When the Carbon Tax and Cap-and-Trade Kiss and Make Up


Brownstein, in the LA Times, has a long column looking at the question of


trading versus cap-and-trade. The link is from Mark

Thoma, who says that "many economists will tell you a carbon tax is

best"; I’m not sure about that, especially if cap-and-trade emissions are

auctioned rather than allocated.

In any case, Brownstein ultimately comes down in favor of (c), all of the above.

He likes cap-and-trade; he also likes a carbon tax. This is not as silly as

it sounds: cap-and-trade works well for big emitters like energy companies;

a carbon tax works well for small emitters such as individuals with cars. My

main issue with Brownstein’s column is one of omission: he goes into some detail

about the logistical difficulties involved in setting up a cap-and-trade system,

but never mentions that a carbon-tax system would be at least as hard to operate.

And Brownstein is also alive to just how difficult it is going to be to implement

either scheme:

In today’s political climate, weighing the relative virtues of a cap and

a tax is a little like the Tampa Bay Devil Rays deciding whether they would

rather face the Dodgers or the Mets in the World Series. At the moment there’s

no sign Congress is ready to approve even a cap-and-trade system; the last

time the Senate voted on the McCain-Lieberman plan, in 2005, it attracted

only 38 votes. And a carbon tax proposal—because it includes that three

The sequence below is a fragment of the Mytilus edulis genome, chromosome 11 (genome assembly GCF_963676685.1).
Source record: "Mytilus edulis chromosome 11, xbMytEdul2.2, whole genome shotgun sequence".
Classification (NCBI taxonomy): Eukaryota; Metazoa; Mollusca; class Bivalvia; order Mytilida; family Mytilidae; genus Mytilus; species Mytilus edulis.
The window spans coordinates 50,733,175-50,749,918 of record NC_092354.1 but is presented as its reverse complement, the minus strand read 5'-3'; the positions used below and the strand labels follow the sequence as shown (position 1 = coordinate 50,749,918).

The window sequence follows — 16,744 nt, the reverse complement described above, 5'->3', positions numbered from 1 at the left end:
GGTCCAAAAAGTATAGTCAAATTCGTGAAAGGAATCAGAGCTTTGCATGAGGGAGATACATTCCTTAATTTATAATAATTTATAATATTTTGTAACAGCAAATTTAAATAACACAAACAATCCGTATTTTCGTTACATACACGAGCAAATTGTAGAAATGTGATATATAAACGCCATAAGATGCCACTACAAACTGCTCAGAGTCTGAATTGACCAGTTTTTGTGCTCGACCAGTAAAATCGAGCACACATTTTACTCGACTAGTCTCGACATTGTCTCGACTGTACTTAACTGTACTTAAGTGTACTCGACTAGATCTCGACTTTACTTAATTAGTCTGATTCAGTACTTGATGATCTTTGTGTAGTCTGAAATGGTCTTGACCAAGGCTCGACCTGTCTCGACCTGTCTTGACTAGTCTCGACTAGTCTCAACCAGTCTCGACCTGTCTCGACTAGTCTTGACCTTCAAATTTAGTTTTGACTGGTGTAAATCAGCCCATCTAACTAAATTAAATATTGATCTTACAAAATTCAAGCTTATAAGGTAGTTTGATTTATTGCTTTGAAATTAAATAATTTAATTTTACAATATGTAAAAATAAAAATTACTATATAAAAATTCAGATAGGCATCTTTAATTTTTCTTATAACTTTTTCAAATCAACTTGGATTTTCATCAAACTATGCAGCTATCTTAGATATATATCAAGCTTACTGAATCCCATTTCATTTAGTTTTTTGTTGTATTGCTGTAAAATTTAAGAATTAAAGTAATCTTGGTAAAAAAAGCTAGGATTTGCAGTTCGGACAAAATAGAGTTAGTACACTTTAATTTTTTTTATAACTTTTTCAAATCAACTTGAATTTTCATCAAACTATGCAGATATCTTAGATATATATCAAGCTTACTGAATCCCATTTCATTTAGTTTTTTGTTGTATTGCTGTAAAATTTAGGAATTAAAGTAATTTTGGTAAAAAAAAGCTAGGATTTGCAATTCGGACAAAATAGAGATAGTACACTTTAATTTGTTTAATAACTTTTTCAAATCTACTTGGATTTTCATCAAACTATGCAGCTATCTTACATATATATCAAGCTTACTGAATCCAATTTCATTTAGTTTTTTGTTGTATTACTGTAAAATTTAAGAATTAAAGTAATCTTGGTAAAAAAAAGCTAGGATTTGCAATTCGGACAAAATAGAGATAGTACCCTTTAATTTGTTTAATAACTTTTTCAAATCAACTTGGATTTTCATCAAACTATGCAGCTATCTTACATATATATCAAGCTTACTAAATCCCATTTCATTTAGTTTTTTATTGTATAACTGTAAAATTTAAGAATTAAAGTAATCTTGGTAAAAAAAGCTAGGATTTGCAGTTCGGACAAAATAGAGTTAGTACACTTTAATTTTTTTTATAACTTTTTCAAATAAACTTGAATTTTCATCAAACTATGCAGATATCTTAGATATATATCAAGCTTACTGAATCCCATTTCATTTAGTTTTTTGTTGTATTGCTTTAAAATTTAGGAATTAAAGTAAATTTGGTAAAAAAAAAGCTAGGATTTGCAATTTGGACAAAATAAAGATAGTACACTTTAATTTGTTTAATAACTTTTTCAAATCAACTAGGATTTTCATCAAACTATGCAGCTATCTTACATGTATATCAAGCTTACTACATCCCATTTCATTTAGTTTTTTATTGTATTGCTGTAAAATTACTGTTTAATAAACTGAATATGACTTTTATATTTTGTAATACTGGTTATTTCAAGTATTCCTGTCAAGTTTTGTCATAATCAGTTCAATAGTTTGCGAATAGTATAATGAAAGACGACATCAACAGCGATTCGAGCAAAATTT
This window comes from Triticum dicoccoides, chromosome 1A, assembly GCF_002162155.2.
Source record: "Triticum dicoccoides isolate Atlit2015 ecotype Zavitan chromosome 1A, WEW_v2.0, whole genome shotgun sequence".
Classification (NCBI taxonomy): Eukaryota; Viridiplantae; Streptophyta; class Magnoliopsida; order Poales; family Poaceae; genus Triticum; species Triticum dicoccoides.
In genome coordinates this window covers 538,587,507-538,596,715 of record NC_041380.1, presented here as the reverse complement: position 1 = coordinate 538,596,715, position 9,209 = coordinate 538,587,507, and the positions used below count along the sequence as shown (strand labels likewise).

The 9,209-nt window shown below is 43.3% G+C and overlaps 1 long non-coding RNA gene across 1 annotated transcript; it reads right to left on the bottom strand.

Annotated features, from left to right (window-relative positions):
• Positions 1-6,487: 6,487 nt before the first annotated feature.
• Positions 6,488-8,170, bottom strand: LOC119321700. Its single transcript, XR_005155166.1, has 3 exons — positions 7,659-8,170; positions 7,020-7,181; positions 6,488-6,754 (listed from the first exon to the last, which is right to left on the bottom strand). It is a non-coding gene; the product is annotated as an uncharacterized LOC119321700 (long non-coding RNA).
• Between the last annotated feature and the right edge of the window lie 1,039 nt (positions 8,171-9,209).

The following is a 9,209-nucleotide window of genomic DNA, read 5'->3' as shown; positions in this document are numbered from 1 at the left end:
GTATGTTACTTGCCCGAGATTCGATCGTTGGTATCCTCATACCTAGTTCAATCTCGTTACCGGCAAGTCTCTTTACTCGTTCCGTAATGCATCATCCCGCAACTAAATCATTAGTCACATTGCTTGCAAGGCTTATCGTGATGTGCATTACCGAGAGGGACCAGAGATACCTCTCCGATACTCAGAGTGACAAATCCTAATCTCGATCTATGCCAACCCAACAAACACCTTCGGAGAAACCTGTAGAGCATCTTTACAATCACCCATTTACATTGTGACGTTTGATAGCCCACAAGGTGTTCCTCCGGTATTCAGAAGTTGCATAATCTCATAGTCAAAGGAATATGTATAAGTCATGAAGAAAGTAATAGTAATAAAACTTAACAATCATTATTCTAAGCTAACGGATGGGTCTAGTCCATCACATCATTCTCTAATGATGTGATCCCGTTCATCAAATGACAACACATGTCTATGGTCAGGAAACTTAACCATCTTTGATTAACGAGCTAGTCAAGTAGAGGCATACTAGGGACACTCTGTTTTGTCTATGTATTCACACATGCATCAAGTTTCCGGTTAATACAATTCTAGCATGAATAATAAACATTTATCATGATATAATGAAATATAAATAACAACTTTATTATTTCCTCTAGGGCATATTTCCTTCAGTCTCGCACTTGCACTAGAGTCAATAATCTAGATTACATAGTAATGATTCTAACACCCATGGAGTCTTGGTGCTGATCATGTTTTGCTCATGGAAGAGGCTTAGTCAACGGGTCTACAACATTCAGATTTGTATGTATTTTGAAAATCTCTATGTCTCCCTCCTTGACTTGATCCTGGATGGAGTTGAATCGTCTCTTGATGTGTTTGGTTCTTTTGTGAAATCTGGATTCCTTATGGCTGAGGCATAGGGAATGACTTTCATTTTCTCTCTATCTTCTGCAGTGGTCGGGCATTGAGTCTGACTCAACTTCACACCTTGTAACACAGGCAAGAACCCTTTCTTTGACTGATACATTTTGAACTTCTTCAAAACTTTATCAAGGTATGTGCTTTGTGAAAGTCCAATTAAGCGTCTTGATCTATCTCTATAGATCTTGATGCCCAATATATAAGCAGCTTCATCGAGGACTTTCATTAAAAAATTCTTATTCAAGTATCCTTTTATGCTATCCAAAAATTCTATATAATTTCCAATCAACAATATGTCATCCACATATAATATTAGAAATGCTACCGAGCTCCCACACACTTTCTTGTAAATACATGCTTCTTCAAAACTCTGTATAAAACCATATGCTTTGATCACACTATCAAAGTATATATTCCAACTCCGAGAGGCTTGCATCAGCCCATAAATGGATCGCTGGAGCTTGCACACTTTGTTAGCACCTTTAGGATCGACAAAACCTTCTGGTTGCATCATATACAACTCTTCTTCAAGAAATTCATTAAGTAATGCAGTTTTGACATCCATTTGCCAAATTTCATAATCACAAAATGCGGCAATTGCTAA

letter word—is a much more incendiary proposition than a cap-and-trade

proposal (which would also raise electricity and gasoline prices, though in

a more muffled and indirect way).

I’m a bit more optimistic. I think the political climate is changing fast,

as the Republicans increasingly move to where big business stands. Bush is going

to do nothing. But his successor, I’m hopeful, will. And I can’t agree more

with Brownstein’s conclusion:

When Washington is ready to act, the real lesson it should take from this

brewing debate over the best way to discourage carbon pollution is that there

is no best way. Progress against a challenge as vast as global warming will

require us to use all the tools available to us: direct regulation (tougher

fuel economy standards for cars, requirements on utilities to generate more

of their electricity from renewable sources); economic carrots and sticks

(a carbon tax that helps fund tax breaks for investment in greater energy

efficiency and alternative energy sources); a cap-and-trade system that sets

a hard limit on emissions; federal procurement that nurtures clean new technologies;

and steps beyond all of these that we can’t yet imagine.

"The reality is we are going to spend most of this century trying to

figure out how to crank down our global warming emissions," says Dan

Becker, the director of the Sierra Club’s global warming program. "We

are going to need everything we know how to do and probably a whole lot more."

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